It will be difficult, very arduous. In the beginning you will keep forgetting: there will be only single moments when you feel illuminated, then it is lost. But don’t get miserable; even single moments are much. Go on, whenever you can remember again, catch hold of the thread. When you forget, don’t worry – remember again, and by and by the gaps will lessen, the intervals will start dropping, a continuity will arise.
And whenever your consciousness becomes continuous, you need not use the mind. Then there is no planning, then you act out of your consciousness, not out of your mind. Then there is no need for any apology, no need to give any explanation. Then you are whatsoever you are; there is nothing to hide. You cannot do anything else. You can only be in a state of continuous remembrance. Through this remembrance, this mindfulness, comes the authentic religion, comes the authentic morality.
This is what Hindus call self remembrance, what the Buddha called right-mindfulness, what Gurdjieff called self-remembering, what Krishnamurti calls awareness. This is the most substantial part of meditation, to remember that: I am.
You need not repeat it in the mind, “I am walking.” If you repeat it, that is not remembrance. You have to be non-verbally aware that “I am walking, I am eating, I am talking, I am listening.” Whatsoever you do, the “I” inside should not be forgotten; it should remain.
It is not self-consciousness. It is consciousness of the self. Self consciousness is ego. Consciousness of the self is asmita purity, just being aware that “I am.”
Ordinarily, your consciousness is arrowed towards the object. You look at me: your whole consciousness is moving towards me like an arrow. But you are arrowed towards me. Self remembering means you must have a double-arrow one side of it showing to me, another side showing to you. A double-arrow is self-remembrance.
This self-remembrance leads to a more fulfilled and content life and if one continues practicing for at least three months, it may become a natural lifestyle. And when this happens, you need not bother to remember it. Forget the method and flow with your spirit. You are it. You are Sat, Chit, Anand Truth, Consciousness and Bliss.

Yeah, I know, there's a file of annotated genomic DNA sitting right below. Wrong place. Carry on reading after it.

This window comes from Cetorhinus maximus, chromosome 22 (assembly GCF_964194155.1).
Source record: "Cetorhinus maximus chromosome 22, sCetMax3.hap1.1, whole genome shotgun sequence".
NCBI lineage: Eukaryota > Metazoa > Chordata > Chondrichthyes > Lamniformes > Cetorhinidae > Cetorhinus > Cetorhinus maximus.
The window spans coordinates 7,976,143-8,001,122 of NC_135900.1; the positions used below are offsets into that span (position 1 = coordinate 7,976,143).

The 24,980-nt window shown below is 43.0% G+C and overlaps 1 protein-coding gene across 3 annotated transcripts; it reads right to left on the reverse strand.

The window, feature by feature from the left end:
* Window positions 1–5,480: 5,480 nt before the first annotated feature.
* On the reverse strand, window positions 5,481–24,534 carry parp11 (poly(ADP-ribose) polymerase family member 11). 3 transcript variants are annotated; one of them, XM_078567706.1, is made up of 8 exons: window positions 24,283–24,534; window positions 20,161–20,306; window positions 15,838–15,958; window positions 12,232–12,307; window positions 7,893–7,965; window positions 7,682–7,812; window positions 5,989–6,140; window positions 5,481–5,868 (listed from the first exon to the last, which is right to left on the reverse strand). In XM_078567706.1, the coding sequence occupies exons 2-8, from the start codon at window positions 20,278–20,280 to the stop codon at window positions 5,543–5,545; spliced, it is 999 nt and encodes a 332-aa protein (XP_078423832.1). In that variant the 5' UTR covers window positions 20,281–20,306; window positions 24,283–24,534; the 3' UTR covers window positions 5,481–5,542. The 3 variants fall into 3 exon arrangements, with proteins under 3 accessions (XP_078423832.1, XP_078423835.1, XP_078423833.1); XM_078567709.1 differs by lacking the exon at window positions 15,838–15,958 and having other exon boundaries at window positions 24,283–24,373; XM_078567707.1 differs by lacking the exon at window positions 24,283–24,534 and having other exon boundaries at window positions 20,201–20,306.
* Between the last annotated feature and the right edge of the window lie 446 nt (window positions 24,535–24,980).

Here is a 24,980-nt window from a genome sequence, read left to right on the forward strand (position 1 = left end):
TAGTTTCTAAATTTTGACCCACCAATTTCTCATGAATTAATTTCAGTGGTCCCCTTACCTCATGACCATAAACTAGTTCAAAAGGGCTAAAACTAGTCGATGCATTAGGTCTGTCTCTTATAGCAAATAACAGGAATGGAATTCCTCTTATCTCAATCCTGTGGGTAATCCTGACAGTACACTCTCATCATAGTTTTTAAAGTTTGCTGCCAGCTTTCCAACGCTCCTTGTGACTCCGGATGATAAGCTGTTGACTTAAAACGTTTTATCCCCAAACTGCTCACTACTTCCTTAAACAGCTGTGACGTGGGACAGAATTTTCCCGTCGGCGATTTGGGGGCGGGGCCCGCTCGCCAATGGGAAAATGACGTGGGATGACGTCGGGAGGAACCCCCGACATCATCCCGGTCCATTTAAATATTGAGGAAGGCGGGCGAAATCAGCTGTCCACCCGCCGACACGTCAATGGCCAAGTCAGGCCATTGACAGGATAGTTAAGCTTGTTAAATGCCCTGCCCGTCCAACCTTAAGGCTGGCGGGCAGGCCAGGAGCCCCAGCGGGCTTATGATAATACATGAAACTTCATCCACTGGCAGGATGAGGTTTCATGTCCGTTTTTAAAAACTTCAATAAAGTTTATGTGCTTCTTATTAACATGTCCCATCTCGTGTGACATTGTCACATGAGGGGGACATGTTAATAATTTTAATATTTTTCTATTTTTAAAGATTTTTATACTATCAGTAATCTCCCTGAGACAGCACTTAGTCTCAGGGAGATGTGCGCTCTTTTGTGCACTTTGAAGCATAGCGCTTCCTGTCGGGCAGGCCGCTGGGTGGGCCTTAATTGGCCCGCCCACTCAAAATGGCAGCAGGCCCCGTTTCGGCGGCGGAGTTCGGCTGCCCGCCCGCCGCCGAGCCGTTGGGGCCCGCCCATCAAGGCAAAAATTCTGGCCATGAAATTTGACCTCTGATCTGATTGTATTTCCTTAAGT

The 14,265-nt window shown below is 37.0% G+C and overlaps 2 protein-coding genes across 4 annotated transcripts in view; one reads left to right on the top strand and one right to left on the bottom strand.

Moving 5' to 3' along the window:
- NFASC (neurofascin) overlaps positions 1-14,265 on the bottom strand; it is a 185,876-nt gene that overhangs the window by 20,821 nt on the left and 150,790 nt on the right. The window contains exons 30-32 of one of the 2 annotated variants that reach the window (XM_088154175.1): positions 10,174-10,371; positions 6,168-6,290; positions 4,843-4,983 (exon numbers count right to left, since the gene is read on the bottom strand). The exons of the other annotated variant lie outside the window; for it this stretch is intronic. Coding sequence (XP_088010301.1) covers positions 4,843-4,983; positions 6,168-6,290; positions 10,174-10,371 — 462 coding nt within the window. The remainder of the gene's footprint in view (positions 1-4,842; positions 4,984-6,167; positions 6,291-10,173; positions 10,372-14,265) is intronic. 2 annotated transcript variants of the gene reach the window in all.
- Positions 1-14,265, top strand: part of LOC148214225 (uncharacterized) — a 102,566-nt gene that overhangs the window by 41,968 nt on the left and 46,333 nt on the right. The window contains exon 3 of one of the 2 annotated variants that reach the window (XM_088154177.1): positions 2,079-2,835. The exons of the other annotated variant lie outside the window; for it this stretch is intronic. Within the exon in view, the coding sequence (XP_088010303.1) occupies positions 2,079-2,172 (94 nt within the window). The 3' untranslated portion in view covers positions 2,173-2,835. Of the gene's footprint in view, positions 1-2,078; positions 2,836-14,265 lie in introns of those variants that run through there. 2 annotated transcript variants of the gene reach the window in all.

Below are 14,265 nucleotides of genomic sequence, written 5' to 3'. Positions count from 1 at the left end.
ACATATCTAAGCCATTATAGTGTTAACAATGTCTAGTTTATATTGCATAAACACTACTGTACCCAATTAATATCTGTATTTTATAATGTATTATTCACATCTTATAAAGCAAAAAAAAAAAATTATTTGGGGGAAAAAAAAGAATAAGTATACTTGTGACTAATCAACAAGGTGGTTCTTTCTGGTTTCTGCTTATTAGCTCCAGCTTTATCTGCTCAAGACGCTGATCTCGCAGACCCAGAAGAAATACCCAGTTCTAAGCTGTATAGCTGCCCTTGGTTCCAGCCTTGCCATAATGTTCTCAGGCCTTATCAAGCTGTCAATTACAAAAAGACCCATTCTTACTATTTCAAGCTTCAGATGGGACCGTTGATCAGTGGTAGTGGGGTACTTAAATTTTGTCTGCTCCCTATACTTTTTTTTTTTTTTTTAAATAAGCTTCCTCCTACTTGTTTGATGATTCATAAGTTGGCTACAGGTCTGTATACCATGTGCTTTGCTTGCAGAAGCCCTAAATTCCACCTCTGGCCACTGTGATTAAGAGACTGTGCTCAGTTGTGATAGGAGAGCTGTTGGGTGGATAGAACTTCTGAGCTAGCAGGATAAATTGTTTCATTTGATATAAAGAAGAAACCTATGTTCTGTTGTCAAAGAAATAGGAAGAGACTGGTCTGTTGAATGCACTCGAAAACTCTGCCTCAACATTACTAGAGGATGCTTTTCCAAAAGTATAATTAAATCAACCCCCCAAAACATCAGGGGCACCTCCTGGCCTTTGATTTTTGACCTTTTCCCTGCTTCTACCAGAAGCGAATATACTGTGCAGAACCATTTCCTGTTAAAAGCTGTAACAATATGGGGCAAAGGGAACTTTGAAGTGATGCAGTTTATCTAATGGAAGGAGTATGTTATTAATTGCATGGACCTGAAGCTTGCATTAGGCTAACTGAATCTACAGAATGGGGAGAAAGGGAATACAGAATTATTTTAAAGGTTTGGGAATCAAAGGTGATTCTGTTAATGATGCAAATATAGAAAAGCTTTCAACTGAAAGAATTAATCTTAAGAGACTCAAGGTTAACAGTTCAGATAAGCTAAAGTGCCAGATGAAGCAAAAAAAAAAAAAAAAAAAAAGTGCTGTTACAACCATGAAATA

Osho, the enlightened master, concludes that unless you know yourself and you are yourself, your life has not blossomed, it has not flowered—you have not fulfilled your destiny. He says, “And the revelation of this truth to you is only possible if your chit, your consciousness, rises to its ultimate flowering. It is consciousness that is going to discover the truth. Hence, meditation is emphasized. Meditation will not give you the truth, it will give you more and more consciousness, and finally, consciousness gives you two things: on one hand, truth, and on the other hand, a tremendous bliss. You become almost like a bird with two wings. Truth is your one wing; bliss is your other wing. And you are pure consciousness.”
Swami Chaitanya Keerti, editor of Osho World monthly magazine and founding editor of Osho Times International, is the author of three books on Osho –Allah to Zen; The Osho Way: In Romance with Life; and Osho Fragrance. The director and spokesperson of Osho World Foundation, Swami Chaitanya Keerti regularly contributes articles on meditation to several newspapers and magazines and travels extensively to conduct meditation sessions.